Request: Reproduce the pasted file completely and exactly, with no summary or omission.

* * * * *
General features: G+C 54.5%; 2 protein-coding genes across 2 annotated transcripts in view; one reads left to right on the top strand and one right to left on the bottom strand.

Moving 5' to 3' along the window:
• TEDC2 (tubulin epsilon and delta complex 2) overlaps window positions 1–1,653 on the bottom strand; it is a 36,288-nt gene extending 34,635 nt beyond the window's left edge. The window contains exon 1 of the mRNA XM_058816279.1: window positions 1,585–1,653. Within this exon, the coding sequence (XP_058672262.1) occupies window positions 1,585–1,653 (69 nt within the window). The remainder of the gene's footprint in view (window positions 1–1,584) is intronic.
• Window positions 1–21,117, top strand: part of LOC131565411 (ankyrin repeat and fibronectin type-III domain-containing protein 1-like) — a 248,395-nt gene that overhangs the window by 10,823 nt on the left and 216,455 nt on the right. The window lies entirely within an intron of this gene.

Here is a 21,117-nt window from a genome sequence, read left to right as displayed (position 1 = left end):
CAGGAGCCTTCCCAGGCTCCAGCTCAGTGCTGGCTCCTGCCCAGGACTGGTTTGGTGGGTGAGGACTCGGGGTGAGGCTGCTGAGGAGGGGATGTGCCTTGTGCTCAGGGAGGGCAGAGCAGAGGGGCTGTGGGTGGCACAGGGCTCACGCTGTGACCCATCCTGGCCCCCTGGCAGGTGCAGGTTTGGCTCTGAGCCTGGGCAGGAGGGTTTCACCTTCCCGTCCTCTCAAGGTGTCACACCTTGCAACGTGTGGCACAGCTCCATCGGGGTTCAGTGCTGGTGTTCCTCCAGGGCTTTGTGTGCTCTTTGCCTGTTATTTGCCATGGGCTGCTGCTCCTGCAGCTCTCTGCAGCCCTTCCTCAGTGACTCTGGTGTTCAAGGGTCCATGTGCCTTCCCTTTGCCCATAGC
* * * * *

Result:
General features: G+C 54.5%; 2 protein-coding genes across 2 annotated transcripts in view; one reads left to right on the top strand and one right to left on the bottom strand.

Moving 5' to 3' along the window:
• TEDC2 (tubulin epsilon and delta complex 2) overlaps window positions 1–1,653 on the bottom strand; it is a 36,288-nt gene extending 34,635 nt beyond the window's left edge. The window contains exon 1 of the mRNA XM_058816279.1: window positions 1,585–1,653. Within this exon, the coding sequence (XP_058672262.1) occupies window positions 1,585–1,653 (69 nt within the window). The remainder of the gene's footprint in view (window positions 1–1,584) is intronic.
• Window positions 1–21,117, top strand: part of LOC131565411 (ankyrin repeat and fibronectin type-III domain-containing protein 1-like) — a 248,395-nt gene that overhangs the window by 10,823 nt on the left and 216,455 nt on the right. The window lies entirely within an intron of this gene.

Here is a 21,117-nt window from a genome sequence, read left to right as displayed (position 1 = left end):
CAGGAGCCTTCCCAGGCTCCAGCTCAGTGCTGGCTCCTGCCCAGGACTGGTTTGGTGGGTGAGGACTCGGGGTGAGGCTGCTGAGGAGGGGATGTGCCTTGTGCTCAGGGAGGGCAGAGCAGAGGGGCTGTGGGTGGCACAGGGCTCACGCTGTGACCCATCCTGGCCCCCTGGCAGGTGCAGGTTTGGCTCTGAGCCTGGGCAGGAGGGTTTCACCTTCCCGTCCTCTCAAGGTGTCACACCTTGCAACGTGTGGCACAGCTCCATCGGGGTTCAGTGCTGGTGTTCCTCCAGGGCTTTGTGTGCTCTTTGCCTGTTATTTGCCATGGGCTGCTGCTCCTGCAGCTCTCTGCAGCCCTTCCTCAGTGACTCTGGTGTTCAAGGGTCCATGTGCCTTCCCTTTGCCCATAGC